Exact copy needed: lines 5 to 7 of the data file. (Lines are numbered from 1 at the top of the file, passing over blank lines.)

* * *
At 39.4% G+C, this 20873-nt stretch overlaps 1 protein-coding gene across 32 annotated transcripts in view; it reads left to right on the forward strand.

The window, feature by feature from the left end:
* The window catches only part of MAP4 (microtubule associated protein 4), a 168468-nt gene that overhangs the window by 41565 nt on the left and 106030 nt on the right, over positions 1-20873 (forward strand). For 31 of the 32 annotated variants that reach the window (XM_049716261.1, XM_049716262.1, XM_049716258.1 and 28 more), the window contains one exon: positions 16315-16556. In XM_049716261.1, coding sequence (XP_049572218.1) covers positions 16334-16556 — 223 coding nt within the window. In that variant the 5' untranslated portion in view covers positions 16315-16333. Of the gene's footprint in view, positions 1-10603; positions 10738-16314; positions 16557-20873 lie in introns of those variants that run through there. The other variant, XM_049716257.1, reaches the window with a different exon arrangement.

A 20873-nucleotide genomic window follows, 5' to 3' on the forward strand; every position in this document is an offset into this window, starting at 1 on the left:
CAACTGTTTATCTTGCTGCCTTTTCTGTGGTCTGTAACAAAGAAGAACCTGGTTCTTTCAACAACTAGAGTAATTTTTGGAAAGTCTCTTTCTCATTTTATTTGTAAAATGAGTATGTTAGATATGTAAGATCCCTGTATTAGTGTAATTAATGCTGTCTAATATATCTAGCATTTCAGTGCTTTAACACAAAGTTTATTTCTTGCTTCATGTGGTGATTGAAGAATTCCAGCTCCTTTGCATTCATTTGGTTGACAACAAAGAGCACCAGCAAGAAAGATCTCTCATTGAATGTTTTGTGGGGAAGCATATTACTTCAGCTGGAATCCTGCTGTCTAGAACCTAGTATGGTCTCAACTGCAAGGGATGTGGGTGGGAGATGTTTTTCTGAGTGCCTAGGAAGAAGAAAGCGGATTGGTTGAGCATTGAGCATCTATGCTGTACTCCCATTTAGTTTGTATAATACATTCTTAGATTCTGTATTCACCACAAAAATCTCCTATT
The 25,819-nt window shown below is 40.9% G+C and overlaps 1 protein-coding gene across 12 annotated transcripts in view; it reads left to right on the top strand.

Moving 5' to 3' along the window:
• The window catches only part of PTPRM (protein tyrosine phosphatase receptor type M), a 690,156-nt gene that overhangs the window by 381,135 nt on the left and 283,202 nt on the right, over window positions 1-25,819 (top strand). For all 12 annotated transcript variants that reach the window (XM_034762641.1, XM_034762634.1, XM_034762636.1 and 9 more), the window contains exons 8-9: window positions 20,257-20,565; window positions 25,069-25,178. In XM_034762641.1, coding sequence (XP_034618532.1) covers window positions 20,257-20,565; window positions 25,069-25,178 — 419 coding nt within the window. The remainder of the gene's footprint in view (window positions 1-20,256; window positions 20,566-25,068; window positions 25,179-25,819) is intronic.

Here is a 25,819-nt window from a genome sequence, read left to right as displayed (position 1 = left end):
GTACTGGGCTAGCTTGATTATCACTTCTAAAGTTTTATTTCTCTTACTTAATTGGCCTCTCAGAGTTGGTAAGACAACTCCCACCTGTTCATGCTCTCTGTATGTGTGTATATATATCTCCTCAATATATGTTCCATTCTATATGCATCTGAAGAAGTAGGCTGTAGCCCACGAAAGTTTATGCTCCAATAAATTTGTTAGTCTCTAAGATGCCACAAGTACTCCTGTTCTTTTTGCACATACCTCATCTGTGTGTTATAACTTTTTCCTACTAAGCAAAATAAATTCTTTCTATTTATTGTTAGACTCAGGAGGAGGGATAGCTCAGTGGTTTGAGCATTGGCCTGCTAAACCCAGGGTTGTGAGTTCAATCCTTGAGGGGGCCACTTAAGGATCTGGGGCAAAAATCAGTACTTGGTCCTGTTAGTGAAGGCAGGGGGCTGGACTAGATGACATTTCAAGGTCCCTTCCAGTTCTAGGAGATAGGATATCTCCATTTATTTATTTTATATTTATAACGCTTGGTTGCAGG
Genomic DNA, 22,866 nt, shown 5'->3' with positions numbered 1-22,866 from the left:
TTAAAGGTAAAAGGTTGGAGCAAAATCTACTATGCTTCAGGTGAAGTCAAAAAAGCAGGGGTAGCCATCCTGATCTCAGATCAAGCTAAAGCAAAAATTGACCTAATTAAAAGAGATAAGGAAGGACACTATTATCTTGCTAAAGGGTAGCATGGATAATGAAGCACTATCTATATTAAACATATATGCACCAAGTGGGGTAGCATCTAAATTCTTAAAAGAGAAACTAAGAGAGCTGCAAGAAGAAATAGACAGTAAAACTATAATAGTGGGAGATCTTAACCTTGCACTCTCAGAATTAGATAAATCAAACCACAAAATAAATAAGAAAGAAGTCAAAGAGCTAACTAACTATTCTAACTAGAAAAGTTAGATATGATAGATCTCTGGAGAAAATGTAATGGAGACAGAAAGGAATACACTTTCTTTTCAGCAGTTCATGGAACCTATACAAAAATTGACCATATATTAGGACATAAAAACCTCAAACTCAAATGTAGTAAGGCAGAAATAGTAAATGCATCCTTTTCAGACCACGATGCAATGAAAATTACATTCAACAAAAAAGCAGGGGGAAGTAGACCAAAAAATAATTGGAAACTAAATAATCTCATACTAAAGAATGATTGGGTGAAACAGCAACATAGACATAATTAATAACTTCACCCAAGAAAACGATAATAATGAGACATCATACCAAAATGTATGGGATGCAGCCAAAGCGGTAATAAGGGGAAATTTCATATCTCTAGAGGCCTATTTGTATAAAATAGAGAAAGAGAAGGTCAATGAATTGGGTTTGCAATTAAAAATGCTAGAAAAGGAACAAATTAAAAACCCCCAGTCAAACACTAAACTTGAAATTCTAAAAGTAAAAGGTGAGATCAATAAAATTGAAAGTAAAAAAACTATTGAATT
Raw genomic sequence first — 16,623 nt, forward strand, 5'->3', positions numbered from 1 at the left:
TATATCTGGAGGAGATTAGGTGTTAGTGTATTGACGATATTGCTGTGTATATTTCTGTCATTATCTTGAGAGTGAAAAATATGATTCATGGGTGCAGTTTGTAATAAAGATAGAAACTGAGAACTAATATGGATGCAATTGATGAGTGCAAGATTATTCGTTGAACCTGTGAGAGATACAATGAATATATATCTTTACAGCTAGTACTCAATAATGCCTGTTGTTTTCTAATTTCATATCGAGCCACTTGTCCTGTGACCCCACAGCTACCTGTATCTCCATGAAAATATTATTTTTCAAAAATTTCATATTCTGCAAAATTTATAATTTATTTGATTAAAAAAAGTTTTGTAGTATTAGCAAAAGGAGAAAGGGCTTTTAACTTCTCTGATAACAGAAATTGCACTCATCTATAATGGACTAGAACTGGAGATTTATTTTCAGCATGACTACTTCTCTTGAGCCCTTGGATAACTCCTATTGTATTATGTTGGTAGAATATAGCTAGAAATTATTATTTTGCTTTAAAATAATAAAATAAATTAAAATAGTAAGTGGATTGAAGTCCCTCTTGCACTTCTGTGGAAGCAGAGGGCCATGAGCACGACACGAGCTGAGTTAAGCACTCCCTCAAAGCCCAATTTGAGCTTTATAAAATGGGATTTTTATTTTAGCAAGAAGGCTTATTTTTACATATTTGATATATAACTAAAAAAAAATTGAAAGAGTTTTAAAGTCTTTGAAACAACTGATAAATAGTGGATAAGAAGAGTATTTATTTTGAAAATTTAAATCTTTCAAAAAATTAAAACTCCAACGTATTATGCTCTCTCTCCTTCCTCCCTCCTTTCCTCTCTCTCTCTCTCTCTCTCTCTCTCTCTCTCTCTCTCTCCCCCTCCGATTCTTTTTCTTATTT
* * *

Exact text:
CAACTGTTTATCTTGCTGCCTTTTCTGTGGTCTGTAACAAAGAAGAACCTGGTTCTTTCAACAACTAGAGTAATTTTTGGAAAGTCTCTTTCTCATTTTATTTGTAAAATGAGTATGTTAGATATGTAAGATCCCTGTATTAGTGTAATTAATGCTGTCTAATATATCTAGCATTTCAGTGCTTTAACACAAAGTTTATTTCTTGCTTCATGTGGTGATTGAAGAATTCCAGCTCCTTTGCATTCATTTGGTTGACAACAAAGAGCACCAGCAAGAAAGATCTCTCATTGAATGTTTTGTGGGGAAGCATATTACTTCAGCTGGAATCCTGCTGTCTAGAACCTAGTATGGTCTCAACTGCAAGGGATGTGGGTGGGAGATGTTTTTCTGAGTGCCTAGGAAGAAGAAAGCGGATTGGTTGAGCATTGAGCATCTATGCTGTACTCCCATTTAGTTTGTATAATACATTCTTAGATTCTGTATTCACCACAAAAATCTCCTATT
The 25,819-nt window shown below is 40.9% G+C and overlaps 1 protein-coding gene across 12 annotated transcripts in view; it reads left to right on the top strand.

Moving 5' to 3' along the window: